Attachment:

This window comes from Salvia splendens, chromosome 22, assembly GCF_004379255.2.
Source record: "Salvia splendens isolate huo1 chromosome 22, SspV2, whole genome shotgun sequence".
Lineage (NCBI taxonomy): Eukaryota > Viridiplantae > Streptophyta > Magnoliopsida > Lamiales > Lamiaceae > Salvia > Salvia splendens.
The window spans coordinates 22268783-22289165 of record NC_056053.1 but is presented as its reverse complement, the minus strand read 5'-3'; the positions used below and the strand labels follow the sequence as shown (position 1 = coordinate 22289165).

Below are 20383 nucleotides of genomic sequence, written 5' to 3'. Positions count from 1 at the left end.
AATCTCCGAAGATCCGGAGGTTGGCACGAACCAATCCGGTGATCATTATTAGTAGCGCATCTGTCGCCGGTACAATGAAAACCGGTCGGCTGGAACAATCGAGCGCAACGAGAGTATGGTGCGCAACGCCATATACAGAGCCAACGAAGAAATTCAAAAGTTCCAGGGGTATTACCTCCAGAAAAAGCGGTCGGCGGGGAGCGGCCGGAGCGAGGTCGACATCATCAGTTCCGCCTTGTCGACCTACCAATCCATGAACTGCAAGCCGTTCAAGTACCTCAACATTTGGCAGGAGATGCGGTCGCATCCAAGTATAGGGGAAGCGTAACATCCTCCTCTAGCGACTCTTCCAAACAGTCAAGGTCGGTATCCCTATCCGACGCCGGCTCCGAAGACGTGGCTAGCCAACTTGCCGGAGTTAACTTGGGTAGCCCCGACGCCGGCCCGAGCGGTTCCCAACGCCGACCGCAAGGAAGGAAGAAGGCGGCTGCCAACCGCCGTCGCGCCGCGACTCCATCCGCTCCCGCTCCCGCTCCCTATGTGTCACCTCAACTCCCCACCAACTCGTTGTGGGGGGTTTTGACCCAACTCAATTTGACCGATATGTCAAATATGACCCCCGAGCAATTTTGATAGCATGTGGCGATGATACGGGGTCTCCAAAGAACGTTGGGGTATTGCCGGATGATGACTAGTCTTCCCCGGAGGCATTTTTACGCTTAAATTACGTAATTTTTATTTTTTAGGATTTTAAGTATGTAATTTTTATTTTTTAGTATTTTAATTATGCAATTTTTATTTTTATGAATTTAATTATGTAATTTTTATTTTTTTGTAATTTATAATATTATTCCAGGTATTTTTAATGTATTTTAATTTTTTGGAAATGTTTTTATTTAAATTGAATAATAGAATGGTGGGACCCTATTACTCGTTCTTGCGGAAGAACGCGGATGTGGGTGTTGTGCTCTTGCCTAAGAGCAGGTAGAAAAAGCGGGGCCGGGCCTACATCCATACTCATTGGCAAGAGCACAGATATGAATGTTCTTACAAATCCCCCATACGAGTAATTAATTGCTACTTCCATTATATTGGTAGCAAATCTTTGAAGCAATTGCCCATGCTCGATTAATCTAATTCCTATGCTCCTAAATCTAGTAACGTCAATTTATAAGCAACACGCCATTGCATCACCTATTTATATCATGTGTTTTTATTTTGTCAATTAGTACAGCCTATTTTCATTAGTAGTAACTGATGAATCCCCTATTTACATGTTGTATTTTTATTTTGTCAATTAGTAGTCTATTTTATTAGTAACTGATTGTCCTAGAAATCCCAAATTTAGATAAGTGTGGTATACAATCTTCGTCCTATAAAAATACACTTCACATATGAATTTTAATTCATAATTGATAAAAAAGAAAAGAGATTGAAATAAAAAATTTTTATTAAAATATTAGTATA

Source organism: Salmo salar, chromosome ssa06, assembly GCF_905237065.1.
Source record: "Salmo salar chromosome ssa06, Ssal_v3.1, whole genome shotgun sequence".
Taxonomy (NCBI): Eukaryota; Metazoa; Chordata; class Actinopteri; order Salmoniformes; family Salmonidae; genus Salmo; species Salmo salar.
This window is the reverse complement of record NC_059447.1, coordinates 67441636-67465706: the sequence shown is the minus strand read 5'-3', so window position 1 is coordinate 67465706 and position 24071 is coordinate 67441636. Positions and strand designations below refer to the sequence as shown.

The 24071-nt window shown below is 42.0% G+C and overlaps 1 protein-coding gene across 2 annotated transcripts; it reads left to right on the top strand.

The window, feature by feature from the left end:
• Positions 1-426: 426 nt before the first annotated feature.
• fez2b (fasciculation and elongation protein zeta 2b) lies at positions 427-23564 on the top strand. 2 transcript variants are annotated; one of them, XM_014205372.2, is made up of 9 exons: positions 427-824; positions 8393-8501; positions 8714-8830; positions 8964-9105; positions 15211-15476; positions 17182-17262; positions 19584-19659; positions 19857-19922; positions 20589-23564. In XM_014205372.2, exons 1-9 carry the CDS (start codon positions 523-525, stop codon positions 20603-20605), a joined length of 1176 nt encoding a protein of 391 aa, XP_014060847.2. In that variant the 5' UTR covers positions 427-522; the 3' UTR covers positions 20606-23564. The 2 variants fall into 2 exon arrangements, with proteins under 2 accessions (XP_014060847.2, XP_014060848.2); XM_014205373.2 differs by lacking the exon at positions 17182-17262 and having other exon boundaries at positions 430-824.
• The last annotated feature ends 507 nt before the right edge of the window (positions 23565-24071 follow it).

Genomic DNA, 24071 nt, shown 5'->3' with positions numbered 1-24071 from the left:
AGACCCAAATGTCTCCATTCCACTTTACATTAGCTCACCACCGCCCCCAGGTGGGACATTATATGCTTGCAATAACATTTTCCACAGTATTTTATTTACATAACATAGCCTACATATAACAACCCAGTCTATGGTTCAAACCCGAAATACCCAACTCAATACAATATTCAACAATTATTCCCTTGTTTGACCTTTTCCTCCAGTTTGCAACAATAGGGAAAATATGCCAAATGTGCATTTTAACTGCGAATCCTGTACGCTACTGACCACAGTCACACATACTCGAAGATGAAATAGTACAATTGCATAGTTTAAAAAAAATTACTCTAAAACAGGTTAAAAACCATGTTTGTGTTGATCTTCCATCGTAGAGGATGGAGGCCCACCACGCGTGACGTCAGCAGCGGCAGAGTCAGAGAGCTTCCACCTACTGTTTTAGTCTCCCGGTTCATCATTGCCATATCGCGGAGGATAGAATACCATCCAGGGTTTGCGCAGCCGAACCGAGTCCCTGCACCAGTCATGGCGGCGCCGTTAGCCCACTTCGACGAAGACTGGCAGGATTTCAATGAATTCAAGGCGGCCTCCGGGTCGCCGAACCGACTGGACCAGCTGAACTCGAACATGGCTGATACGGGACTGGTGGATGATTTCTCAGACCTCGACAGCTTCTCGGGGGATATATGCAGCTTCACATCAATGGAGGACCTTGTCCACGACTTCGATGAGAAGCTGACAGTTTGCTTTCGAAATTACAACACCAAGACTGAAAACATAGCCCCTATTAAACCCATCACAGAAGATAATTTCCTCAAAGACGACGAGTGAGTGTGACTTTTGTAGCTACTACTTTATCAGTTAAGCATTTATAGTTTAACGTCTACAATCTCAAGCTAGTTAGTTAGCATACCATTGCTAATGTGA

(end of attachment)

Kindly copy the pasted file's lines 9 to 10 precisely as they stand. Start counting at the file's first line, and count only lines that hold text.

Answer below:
Taxonomy (NCBI): Eukaryota; Metazoa; Chordata; class Actinopteri; order Salmoniformes; family Salmonidae; genus Salmo; species Salmo salar.
This window is the reverse complement of record NC_059447.1, coordinates 67441636-67465706: the sequence shown is the minus strand read 5'-3', so window position 1 is coordinate 67465706 and position 24071 is coordinate 67441636. Positions and strand designations below refer to the sequence as shown.